“The Pivot,” a ground-level view of Duke University during the pandemic – Duke Today | Team Cansler

One of the first people readers will meet in Robert Bliwise’s new book about campus life in Duke during the pandemic is Valerie Williams, the manager of the East Campus Marketplace. Her job was to oversee a hub of freshman food during the pandemic and find ways to safely feed more than 1,500 students multiple meals a day, while generally maintaining the social connection that college student food normally provides distinguished, has been removed.

Williams, a 44-year veteran of Duke Dining, wore a mask and came to work almost every day during the pandemic, regularly screening the mental health of her staff and the students she served. Bliwise asked Williams what kept her going through the long, difficult days of the pandemic. “Seeing people happy,” she replied.

In The Pivot: One Pandemic, One University (Duke University Press), Bliwise places pandemic profiles such as Williams, bus driver Michael Eubanks, and numerous faculty members, staff, and administrators at the heart of the story of Duke’s trials during the crisis. While the university received national attention for how its testing program and safety protocols kept the campus community running during the crisis, Bliwise said he wanted to share the lesser-known stories of the local people who made it possible, from the Learning Innovation Team This guided faculty as courses moved to virtual space, from admissions officers working in an environment where recruitment visits were taboo to healthcare workers coping with all of the unknowns associated with COVID-19 are.

Their combined efforts showed, he said, that higher education, often described as slow-moving, can be flexible.

“I wanted to appeal to an audience outside of Duke,” said Bliwise, who recently retired after nearly 40 years as editor of the highly regarded Duke Magazine. “It occurred to me that if you told the story from the ground up, it would be a more authentic, compelling, and richer story. I was less interested in the political discussions than in how the policies played out and shaped campus life.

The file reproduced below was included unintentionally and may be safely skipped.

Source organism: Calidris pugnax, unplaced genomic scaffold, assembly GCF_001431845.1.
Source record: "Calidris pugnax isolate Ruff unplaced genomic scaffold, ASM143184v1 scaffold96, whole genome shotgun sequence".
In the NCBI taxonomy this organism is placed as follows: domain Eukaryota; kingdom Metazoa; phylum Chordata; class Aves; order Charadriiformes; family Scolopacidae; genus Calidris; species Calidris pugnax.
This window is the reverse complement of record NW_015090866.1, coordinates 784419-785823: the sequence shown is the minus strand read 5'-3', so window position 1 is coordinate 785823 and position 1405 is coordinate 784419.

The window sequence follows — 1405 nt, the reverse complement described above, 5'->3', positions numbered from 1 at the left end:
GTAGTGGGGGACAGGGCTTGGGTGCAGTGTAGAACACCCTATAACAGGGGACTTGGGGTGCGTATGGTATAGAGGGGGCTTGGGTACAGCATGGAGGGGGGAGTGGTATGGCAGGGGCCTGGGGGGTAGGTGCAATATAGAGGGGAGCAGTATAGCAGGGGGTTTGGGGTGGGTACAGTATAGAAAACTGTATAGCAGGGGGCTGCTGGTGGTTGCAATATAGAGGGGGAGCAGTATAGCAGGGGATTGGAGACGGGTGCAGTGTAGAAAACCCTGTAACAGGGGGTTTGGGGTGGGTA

“It took me to places on campus that I didn’t typically write about in my old routine at the magazine. Spending several hours with Valerie Williams and seeing how caring she was and the pride she took in feeding the students and working in pandemic conditions made it clear just how important she and others were in keeping this place running. “

His reporting takes him to Zoom classes throughout the undergraduate curriculum, where some faculty that had previously banned computers from their classes have become accustomed to being taught through them. He explores student life from the isolation of quarantine to the challenges of sharing meals with friends from far away. And he checked in with employees responsible for making sure the security protocols work, such as: B. the C-Team running around campus to encourage students and warn those who are breaking the pandemic rules.

Bliwise said his reporting reinforces some long-held ideas, particularly the intrinsic value and necessity of personal education. While he cites numerous examples of how teachers are creatively designing online courses and using the experience to rethink the core of classroom learning, his conclusion is clear: “Nothing can replace the experience of face-to-face teaching,” he said. “Traditionally, online learning has struck me as a less than authentic way of enjoying life in the classroom, and if anything, that impression has become entrenched.”